Saturday, April 1, 2017
Matinicus Island General Information
Matinicus is a small, spruce-clad island of some 720 acres, approximately two miles long and a mile wide. It is located at the entrance to Penobscot Bay, twenty miles south of Rockland, Maine. In recent years the winter population has dwindled to 50 or less, but in summer it increases to about two hundred. Primarily a fishing community rather than a summer resort, it has no hotels, theaters, gift shops or clubs. The island’s uncrowded sandy beaches, quiet woodland trails, rocky shores, and flowering fields appeal to nature lovers and artists. A stay on Matinicus is much like going back in time; it is not the place for those who cannot entertain themselves.
The island has a post office (zip 04851) and microwave telephone service. It has its own power company. Rates are very high but service is dependable and allows the islanders to enjoy all modern conveniences. There is a nondenominational church for which the Maine Seacoast Mission provides summer ministers. There is no island doctor, but there are EMTs in residence. Rapid emergency service to the excellent Penobscot Bay Medical Center is assured. There is usually a nurse on the island to consult in a non-emergency situation.
There are no food stores or restaurants, so most food will need to be brought with you. However, there is a local baker for breads and desserts beginning late June, and chowder and fresh lobster are available from several locals. The Fisherman's Wife is a lovely gift shop located near the harbor, featuring original art and many crafts created by locals. On Wednesdays the Marketplace at the Congregational Church offers hand-crafted items, freshly made sandwiches, coffee, baked goods, and occasionally fresh produce. Crab meat and fresh fish are sometimes available. Wild berries are plentiful in season. WiFi is now available at the new public library, located next to the recycling center.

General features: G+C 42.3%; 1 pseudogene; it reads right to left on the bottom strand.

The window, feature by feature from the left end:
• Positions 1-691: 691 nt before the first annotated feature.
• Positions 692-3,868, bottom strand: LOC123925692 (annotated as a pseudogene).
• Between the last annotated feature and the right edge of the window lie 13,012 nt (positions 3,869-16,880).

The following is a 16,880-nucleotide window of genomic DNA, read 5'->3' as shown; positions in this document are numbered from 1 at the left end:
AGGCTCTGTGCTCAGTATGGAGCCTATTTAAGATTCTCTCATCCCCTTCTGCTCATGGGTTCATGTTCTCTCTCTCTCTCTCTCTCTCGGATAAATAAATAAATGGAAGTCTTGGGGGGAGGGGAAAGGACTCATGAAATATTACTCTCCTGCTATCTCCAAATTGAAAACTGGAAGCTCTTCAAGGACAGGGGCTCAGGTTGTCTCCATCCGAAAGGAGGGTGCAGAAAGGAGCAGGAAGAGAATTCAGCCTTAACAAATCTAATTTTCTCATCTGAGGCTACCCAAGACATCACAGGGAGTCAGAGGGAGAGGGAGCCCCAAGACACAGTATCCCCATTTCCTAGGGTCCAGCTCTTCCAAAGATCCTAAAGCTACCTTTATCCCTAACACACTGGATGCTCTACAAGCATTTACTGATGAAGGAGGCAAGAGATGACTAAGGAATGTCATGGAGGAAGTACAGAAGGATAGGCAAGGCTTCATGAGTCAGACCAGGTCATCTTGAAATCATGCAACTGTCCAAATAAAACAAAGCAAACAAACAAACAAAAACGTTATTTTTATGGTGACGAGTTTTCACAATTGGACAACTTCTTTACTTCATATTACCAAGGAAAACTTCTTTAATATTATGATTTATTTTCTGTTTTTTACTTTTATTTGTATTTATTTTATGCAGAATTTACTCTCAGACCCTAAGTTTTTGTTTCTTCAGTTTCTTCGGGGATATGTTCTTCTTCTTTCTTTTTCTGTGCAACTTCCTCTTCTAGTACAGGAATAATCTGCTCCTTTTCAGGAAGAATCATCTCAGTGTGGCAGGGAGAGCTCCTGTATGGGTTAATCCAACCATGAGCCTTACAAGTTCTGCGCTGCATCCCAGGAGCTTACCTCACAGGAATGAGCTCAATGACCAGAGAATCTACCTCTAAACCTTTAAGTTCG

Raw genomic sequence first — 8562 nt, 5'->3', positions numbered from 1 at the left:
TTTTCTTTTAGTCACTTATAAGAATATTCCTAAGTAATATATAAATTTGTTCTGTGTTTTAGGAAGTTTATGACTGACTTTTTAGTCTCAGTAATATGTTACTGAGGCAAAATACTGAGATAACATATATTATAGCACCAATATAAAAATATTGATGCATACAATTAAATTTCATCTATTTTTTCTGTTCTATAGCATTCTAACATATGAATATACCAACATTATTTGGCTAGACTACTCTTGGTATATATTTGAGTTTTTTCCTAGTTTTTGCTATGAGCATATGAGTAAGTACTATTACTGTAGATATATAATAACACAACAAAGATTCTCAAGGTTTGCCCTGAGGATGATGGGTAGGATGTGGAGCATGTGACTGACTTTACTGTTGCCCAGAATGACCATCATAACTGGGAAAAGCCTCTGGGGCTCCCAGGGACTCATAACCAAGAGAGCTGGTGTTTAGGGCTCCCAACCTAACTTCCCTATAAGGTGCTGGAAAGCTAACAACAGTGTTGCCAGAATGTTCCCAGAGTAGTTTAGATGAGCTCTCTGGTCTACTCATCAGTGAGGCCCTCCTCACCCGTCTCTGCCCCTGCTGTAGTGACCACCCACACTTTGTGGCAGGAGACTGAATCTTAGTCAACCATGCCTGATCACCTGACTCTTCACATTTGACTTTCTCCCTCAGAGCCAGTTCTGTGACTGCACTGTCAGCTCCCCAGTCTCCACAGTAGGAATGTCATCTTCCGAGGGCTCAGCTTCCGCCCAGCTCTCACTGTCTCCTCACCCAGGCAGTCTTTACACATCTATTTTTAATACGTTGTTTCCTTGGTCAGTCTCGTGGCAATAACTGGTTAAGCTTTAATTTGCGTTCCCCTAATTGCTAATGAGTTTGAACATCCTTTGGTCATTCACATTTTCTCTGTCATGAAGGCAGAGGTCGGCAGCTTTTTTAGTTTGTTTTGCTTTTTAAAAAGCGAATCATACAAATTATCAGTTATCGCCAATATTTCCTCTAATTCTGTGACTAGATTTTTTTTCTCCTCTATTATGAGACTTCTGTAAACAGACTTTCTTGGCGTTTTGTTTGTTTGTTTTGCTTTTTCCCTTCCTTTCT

Besides bird watching, Matinicus is an ideal place for studying wild flowers, ferns, and shrubs; gathering wild mushrooms and berries; stargazing (occasional aurora borealis), and beachcombing. It is an ideal place for painters, writers, and photographers alike. And it is becoming popular for kayakers, too. Sunrises and sunsets can be fabulous. We do, unfortunately, have voracious mosquitoes (bring your bug-dope!), and a certain amount of fog is to be expected.
For more information, and some history of the island, see:
The Islands of Maine, by Hazel Young
The Coast of Maine, by Louise Dickenson Rich
The Maine Islands, by Dorothy Simpson
Matinicus Isle, Its Story and Its People, by Charles A.E. Long
The Salt Book, ed. by Pamela Wood
Portrait of Maine, by Berenice Abbott
Islands Down East, by Charlotte Fardelman
Well Out to Sea, Eva Murray
Islands of the Mid-Maine Coast: Blue Hill and Penobscot Bays, by Charles B. McLane
Matinicus and its neighbor, Criehaven, are the setting for many Elizabeth Ogilvie novels; her popular trilogy High Tide at Noon, Storm Tide, and Ebb Tide in particular.
A note to those with babies or toddlers: We request that you bring cloth diapers (unless you want to take your dirty disposables home with you). You may use my washing machine, but there is no place to get rid of “disposables”. Also a baby backpack is advisable: the dirt roads and woodland paths are not ‘stroller friendly’. Be prepared to separate your trash. We compost all organic waste, and Matinicus has an excellent recycling program.
Don’t forget to bring flashlights, camera and binoculars, if you have them.
Boat trips require warm and waterproof clothing.
If you bring your dog, remember that Maine has a leash law. Your pet must be under your control at all times. Proper disposal of pet waste is expected, especially around your cottage, for the sake of the next tenant.
MODES OF TRANSPORTATION:
Call for reservations and rates
2013 rate, $60 per person (dogs free)
Penobscot Island Air
Rates, one way (subject to change):
$90 individual (ask to share a flight if you are alone)
$60 each for more than one passenger
Matinicus can be an expensive and sometimes difficult island to get to. The flying service cannot fly if it’s foggy or too windy.
George Tarkleson keeps a regular schedule, and is very dependable, but advance reservations are required, as he is limited to a certain number of passengers per trip (though he often makes multiple trips in a day)
Call us for an update